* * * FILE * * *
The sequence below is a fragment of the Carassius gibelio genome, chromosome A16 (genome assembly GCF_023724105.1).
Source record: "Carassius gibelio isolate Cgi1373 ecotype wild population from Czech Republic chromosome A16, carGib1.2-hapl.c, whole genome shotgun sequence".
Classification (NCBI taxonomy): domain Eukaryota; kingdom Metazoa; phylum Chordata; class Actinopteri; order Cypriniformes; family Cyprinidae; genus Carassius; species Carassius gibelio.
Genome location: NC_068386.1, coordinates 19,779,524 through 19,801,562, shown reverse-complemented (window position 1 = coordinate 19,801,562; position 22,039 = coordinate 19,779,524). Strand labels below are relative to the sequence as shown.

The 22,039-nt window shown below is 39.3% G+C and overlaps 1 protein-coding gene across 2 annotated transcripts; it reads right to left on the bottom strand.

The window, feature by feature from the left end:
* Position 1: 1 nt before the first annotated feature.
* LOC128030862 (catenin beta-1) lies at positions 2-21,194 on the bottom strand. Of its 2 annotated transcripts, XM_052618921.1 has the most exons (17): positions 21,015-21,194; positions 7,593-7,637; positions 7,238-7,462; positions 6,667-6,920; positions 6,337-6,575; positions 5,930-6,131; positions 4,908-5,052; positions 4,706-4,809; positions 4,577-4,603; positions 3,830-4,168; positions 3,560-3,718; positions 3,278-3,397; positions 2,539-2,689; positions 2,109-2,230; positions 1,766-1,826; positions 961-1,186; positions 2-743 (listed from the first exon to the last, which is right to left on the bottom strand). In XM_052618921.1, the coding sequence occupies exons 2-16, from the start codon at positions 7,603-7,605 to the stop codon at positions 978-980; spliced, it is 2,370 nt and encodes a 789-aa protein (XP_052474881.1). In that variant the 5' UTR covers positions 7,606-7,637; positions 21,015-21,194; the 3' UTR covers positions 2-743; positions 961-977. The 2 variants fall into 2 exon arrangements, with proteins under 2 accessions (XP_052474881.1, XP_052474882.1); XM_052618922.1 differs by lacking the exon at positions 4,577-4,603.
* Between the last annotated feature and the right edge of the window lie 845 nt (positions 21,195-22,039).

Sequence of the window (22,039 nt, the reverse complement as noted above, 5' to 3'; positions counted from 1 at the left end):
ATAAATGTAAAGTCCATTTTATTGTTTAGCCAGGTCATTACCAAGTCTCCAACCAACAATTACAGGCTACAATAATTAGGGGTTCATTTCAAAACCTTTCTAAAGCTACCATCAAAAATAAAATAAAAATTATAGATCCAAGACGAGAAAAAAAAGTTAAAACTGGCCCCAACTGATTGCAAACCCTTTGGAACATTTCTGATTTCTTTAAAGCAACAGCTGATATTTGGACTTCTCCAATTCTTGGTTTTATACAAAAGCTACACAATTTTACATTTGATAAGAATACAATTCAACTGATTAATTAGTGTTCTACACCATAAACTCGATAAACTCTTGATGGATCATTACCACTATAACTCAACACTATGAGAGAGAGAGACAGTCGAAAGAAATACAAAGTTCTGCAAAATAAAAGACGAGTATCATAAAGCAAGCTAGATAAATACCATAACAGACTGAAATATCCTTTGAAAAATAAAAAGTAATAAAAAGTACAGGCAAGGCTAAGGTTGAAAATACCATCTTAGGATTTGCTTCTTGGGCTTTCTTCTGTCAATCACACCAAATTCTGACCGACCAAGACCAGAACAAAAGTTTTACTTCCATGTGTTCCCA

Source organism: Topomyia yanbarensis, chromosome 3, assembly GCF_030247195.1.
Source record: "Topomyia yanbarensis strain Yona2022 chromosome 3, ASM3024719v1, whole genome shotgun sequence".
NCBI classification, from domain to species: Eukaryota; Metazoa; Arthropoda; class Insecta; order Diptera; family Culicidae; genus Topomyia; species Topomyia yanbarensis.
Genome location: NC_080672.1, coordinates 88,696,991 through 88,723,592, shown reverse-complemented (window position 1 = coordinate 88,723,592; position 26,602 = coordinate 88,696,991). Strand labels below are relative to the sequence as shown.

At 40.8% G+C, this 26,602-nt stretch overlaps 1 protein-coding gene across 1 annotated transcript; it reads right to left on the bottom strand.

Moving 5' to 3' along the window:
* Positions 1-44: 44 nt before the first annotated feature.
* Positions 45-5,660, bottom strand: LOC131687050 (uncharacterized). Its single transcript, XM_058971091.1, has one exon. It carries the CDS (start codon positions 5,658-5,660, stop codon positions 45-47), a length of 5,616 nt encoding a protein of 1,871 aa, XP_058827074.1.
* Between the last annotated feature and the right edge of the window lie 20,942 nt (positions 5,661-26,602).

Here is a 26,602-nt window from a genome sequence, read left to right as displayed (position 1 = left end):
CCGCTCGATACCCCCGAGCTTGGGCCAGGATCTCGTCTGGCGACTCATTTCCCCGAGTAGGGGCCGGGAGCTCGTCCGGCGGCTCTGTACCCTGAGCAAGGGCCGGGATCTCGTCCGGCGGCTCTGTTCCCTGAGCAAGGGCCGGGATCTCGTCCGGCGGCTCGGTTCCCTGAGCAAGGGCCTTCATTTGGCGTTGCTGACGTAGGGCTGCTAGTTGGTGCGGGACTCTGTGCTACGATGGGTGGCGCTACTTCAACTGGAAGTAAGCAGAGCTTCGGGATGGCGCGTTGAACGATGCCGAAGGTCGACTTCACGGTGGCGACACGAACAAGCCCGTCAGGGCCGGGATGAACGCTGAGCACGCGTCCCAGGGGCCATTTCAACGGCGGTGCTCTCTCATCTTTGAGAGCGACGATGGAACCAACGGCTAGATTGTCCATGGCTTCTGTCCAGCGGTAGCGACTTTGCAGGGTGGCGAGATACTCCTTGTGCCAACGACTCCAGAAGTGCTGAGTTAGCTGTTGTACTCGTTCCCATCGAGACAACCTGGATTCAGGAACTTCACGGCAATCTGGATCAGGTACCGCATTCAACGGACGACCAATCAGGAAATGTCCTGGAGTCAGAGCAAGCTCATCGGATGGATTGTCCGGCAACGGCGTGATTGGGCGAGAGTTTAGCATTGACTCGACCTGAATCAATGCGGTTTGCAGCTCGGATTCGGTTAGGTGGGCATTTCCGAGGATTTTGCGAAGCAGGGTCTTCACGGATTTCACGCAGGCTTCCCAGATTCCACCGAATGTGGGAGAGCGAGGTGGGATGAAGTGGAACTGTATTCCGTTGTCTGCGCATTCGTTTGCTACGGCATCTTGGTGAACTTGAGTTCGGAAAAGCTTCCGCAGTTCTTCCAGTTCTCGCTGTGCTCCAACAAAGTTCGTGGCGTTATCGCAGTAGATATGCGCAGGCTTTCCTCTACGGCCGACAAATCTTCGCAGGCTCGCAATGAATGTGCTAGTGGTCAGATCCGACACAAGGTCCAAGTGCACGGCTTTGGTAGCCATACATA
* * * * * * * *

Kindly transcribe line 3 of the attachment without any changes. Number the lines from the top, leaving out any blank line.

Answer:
Classification (NCBI taxonomy): domain Eukaryota; kingdom Metazoa; phylum Chordata; class Actinopteri; order Cypriniformes; family Cyprinidae; genus Carassius; species Carassius gibelio.